> > Yes, perhaps "A DCAT profile is a profile with structural constraints for descriptions
> of datasets.".
> >
> >>> Now, within a certain community,
> >>> composition may be possible because you've all agreed on the details of
> >>> your profiles. But I don't think it is possible against an arbitrary set
> >>> of profiles.
> >>
> >> Indeed, and that's not a problem.
> >>
> >> I emphasize that generic profiles can be seen as really simple things.
> >> Examples of profiles could be:
> >>  has a "title" element with a string as value
> >>  has a "links" element with an array as value
> >>
> >> So then, trivially, the following JSON document conforms to both profiles:
> >>
> >> {
> >>    "title": "My Title",
> >>    "links": ["http://example.org/"]
> >> }
> >>
> >> That's how easy things can be.
> >>
> >>> What I would like to avoid is having to code profiles based
> >>> on their level or type of description of the vocabulary.
> >>
> >> There's no need to do that.
> >>
> >> Note that, even in the trivial example above,
> >> I'm not mandating that a machine-readable description language exists
> >> to write those constraints.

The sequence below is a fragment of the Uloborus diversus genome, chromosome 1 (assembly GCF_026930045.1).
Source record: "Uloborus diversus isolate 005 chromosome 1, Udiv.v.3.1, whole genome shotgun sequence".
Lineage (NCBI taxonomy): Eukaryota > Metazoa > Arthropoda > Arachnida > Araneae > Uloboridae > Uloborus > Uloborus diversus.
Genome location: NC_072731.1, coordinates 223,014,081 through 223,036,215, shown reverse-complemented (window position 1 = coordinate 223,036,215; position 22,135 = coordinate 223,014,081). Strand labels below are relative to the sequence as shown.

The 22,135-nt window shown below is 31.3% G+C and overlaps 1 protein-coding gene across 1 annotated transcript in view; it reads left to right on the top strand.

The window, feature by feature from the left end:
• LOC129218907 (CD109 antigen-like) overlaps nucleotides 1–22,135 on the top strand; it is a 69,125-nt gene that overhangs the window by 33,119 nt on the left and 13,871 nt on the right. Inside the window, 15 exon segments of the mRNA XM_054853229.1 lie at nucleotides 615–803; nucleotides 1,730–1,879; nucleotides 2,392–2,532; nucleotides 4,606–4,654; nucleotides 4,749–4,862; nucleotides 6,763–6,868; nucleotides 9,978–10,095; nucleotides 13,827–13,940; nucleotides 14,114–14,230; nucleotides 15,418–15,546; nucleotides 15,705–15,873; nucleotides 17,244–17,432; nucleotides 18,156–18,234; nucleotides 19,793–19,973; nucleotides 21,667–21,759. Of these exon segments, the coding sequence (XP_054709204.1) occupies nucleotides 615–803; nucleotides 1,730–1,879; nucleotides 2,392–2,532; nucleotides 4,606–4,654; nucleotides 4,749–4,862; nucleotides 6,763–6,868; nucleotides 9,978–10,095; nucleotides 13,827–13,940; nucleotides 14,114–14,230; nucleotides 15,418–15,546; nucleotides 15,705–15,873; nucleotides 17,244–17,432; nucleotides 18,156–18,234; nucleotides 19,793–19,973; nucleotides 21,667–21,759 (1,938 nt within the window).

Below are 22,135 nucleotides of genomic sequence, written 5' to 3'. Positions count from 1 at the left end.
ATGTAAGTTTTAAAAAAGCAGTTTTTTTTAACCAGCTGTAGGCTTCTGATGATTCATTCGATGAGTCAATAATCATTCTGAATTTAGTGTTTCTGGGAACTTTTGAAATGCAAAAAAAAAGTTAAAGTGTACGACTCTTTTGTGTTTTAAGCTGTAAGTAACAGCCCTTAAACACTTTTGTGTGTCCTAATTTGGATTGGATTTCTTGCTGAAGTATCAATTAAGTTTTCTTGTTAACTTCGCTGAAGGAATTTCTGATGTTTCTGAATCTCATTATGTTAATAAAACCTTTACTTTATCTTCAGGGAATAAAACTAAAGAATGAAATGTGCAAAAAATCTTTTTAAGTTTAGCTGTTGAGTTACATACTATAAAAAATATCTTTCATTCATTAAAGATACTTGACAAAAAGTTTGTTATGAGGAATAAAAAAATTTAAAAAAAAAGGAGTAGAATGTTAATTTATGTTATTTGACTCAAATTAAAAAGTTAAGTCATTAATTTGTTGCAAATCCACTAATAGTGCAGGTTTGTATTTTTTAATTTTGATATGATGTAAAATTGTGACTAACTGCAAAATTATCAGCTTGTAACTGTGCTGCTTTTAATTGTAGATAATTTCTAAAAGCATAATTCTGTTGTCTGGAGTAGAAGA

> >> That's not something we want to solve in general.
> >>
> >>> I would like to see a real life use case for composition before we take
> >>> this further, not a theoretical one.
> >>
> >> Even though I'm the one who brought up the word "composition",
> >> let's maybe forget about it for now.
> >> All I was trying to say is that representations can conform to multiple profiles,
> >> especially if those profiles are lightweight things as in my example above.
> >
> > The question if this is a real use case is important, though, since it also affects the
> profile negotiation deliverable: Do we need to have support for negotiation of multiple
> profiles or not?
> >
> > [1] https://www.w3.org/TR/odrl-model/#profile
> > [2] https://www.w3.org/community/odrl/xml/2.1/
> > [3] https://www.w3.org/community/odrl/json/2.1/
> >
> > Best,
> >
> > Lars
> >
> >
Received on Wednesday, 22 November 2017 08:26:13 UTC